G-ALYU withstood about 3,060 pressurized "flights," whether in the air or in the water tank. The Elba aircraft had experienced 1,290 pressurized flights. The Naples aircraft made 900 pressurized flights. All these seemed to indicate a much lower fatigue life than the 16,000 successful cycles de Havilland tested.
Even in the design stage, de Havilland knew that the Comet would be a great technological advancement. They were competing to be the first company to offer pressurized jet service to the public. Since there was little experience in the design and production of pressurized commercial airliners at the time of the Comet development, deHavilland placed special emphasis on structural testing. One area of special emphasis involved pressure testing of the fuselage at higher than normal pressures.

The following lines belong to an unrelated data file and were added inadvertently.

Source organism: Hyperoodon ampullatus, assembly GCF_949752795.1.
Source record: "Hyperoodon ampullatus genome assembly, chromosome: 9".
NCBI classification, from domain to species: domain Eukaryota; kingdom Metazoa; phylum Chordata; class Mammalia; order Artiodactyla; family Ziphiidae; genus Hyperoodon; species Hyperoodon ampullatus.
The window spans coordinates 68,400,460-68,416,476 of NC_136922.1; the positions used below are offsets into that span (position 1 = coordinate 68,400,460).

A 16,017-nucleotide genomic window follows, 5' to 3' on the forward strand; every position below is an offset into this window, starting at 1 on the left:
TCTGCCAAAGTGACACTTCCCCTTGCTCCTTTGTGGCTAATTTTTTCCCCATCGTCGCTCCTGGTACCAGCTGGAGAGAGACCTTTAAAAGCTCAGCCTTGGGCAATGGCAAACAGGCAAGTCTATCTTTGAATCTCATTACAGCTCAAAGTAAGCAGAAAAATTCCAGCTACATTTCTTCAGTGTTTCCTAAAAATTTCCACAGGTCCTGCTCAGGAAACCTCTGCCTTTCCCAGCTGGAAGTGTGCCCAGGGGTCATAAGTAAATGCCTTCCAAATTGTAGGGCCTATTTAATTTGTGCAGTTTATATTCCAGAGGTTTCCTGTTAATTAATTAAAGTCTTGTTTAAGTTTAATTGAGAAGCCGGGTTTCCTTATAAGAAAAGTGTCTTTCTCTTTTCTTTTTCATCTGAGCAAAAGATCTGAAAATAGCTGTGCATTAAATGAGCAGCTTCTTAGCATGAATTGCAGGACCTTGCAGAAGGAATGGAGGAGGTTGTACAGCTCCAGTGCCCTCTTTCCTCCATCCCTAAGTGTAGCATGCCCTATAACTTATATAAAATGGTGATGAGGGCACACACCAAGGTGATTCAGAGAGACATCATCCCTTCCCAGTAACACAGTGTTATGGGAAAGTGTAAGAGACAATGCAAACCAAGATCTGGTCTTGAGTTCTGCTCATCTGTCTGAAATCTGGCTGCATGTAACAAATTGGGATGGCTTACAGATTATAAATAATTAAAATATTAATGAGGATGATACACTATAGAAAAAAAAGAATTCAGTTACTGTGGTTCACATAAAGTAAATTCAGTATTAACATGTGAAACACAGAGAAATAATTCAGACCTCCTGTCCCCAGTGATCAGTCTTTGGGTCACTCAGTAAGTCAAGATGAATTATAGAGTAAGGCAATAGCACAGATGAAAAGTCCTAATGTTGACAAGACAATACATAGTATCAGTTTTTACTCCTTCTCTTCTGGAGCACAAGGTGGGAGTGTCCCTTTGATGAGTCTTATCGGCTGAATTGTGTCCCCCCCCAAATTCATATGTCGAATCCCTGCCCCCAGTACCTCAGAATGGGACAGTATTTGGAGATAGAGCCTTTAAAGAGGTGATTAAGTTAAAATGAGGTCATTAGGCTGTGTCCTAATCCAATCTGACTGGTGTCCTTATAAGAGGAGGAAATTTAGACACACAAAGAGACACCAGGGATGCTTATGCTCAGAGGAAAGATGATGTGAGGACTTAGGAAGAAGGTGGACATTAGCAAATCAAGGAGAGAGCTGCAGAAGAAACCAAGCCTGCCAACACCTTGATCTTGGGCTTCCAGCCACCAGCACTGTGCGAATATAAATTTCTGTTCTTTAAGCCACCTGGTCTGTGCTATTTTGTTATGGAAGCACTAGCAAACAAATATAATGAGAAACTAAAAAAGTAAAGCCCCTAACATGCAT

Both the International Civil Aviation Organization (ICAO) and the British Civil Aircraft Requirements (BCARs), the applicable regulations for any British-made civil aircraft of the day, required a design pressure of 2P and a proof test of the fuselage up to 1.33P, where "P" is the working pressure difference, or the pressure expected in normal flight. For the Comet, P was approximately 8.25 pounds per square inch (lbs/in2 or psi). Neither ICAO nor the British authorities were fully aware of all the implications and effects of pressurized flight yet, so many regulations remained the same for pressurized and unpressurized aircraft, including the fatigue requirements.